30. 30. Teacher Roles SELECTOR AND SEQUENCER OF TASKS: a central role of the teacher is in selecting, adapting and/or creating the tasks themselves and then forming these into an instructional sequence in keeping with learner neeeds, interests and language skill level. PREPARING LEARNERS FOR TASKS: activities might include topic introduction, clarifying task instructions, helping students learn or recall useful words and phrases to facilitate task accomplishment and providing partial demonstration of task procedures.
  31. 31. The Role of Instructional Materials Materials that can be exploited for instruction in TBLT are limited only by the imagination of the task designer.  Realia: the use of authentic tasks supported by authentic maerials wherever possible. The following are some of the task types that can be built around such media products:  Newspapers E.g.: students prepare a job-wanted ad using examples form the classified section.  Television E.g.: after watching an episode of an unknown soap opera, students list characters and their possible relationship to other characters in the episode.  Internet E.g.: students initiate a “chat” in a chat room, indicating a current interest in their life and developing an answer to the first three people to respond.
  32. 32. PROCEDURE
  33. 33. Example of a TBL lesson plan PRE-TASK • What do you think is the strangest animal in the world? Discuss in pais. TASKS • What do you think the platypus is like? Draw and write the names of the parts of the body. • Each compares their drawing with their friend’s. • The teacher shows a picture of a platypus to the students. They compare the picture to the one they have drawn.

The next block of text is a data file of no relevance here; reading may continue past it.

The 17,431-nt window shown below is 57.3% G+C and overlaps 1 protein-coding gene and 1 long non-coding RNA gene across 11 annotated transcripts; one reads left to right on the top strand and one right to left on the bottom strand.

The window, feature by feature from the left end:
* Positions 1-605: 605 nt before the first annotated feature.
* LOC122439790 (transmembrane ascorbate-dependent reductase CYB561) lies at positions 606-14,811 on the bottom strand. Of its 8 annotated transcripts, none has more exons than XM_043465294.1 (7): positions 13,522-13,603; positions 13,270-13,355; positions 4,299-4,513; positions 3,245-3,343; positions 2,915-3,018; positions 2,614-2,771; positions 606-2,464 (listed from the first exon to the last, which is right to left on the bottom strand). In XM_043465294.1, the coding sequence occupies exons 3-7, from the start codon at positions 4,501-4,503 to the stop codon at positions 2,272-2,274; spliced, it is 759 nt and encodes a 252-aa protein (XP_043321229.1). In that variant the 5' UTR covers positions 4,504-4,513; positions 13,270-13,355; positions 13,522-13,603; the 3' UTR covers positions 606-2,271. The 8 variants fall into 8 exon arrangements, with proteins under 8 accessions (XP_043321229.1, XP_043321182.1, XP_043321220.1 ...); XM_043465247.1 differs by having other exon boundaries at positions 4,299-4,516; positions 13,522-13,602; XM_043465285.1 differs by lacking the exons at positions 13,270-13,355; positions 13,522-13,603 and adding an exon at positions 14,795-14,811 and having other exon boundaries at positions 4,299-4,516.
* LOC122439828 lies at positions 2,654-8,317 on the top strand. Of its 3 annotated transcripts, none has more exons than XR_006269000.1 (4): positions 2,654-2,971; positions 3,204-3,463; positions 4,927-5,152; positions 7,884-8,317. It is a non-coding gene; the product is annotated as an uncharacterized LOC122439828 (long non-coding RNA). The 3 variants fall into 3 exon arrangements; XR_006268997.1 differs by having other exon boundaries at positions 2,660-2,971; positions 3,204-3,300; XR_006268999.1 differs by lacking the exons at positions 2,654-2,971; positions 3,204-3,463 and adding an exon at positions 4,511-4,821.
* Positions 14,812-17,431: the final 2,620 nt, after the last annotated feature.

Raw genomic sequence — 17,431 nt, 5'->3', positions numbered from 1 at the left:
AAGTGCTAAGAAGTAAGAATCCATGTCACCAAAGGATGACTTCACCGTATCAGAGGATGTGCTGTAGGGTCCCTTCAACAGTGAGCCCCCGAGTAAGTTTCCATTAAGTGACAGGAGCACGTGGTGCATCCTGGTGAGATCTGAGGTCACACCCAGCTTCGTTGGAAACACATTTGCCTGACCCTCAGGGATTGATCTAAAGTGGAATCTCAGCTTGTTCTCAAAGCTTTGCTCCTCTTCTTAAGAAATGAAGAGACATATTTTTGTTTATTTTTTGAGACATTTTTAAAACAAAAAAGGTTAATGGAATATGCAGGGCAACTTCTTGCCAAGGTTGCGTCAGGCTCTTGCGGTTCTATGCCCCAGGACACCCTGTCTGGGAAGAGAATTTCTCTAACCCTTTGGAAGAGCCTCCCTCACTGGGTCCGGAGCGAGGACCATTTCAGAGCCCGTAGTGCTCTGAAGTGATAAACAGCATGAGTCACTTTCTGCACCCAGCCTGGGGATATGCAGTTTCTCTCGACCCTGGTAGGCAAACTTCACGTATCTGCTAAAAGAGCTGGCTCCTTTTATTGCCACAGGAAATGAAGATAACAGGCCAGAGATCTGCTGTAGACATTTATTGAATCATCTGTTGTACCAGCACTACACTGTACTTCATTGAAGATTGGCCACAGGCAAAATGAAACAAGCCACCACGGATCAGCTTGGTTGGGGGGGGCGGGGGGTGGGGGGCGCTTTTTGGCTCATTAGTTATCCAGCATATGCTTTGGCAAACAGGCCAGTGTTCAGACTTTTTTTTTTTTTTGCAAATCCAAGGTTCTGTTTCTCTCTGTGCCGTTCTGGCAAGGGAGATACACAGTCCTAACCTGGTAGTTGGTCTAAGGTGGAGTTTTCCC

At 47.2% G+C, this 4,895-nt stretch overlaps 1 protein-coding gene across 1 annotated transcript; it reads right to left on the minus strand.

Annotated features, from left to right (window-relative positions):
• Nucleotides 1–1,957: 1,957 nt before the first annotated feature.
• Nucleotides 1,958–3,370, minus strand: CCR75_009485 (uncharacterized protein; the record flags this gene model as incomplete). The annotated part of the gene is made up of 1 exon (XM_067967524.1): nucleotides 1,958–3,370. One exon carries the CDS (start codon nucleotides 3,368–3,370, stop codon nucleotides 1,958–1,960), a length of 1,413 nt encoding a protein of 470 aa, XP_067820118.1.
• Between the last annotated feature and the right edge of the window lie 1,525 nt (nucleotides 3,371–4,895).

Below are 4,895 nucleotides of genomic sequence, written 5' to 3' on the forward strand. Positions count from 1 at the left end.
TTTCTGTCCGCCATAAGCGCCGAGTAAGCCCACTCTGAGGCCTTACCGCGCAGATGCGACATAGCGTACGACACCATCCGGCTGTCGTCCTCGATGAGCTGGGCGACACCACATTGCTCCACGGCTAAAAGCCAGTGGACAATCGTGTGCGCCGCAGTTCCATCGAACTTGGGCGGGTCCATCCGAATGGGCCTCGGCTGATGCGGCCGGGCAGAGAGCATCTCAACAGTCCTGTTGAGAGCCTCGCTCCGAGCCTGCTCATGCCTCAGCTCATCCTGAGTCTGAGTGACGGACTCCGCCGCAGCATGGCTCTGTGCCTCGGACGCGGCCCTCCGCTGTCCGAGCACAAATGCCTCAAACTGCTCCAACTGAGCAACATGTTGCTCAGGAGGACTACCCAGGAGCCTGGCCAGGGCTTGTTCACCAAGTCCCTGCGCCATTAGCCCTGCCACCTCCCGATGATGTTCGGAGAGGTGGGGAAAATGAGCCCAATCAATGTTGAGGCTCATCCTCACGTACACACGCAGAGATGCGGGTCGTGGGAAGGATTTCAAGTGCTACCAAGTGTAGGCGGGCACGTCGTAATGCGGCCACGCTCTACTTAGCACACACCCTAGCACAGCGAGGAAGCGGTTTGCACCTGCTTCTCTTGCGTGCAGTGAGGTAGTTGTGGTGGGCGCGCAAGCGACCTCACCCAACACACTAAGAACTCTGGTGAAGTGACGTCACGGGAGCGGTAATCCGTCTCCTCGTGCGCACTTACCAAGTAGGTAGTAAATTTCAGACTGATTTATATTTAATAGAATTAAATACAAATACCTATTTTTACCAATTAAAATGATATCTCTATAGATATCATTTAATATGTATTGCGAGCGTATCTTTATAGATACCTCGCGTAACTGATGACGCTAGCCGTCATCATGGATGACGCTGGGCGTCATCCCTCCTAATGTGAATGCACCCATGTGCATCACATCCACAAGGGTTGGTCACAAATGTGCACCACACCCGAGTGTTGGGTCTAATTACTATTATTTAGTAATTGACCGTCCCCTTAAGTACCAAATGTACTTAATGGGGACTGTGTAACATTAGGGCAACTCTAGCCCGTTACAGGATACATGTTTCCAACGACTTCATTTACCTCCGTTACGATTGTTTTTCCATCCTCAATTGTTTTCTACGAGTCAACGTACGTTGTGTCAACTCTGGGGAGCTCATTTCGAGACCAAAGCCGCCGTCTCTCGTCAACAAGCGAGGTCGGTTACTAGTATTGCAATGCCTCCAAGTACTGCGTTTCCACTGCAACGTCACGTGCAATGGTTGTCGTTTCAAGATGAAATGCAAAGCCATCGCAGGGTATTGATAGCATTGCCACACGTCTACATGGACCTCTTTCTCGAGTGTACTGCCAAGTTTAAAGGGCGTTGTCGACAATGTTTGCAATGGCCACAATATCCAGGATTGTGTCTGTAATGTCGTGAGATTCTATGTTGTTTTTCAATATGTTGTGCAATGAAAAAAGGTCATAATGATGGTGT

34. 34. • The teacher now displays another picture of this animal with some new vocabulary included (adjective+part of the body). Students should see this picture for half a minute and then include to their drawings as many vocabulary as they can remember. They compare their results in pais and hey report results to the class. • In pairs, students discuss what characteristics they think this animal may have according to his body (habitat, alimentation, reproductive cycle, etc). • Students watch a fragment of a documentary and find out information about the platypus. On a second watching, they should complete a chart with the required information. • Students report results to the class.
  35. 35. LANGUAGE FOCUS • Students do some practice on the new vocabulary and collocations learnt thoughout the lesson. While correcting, the teacher goes back to the topic and engages students in conversation.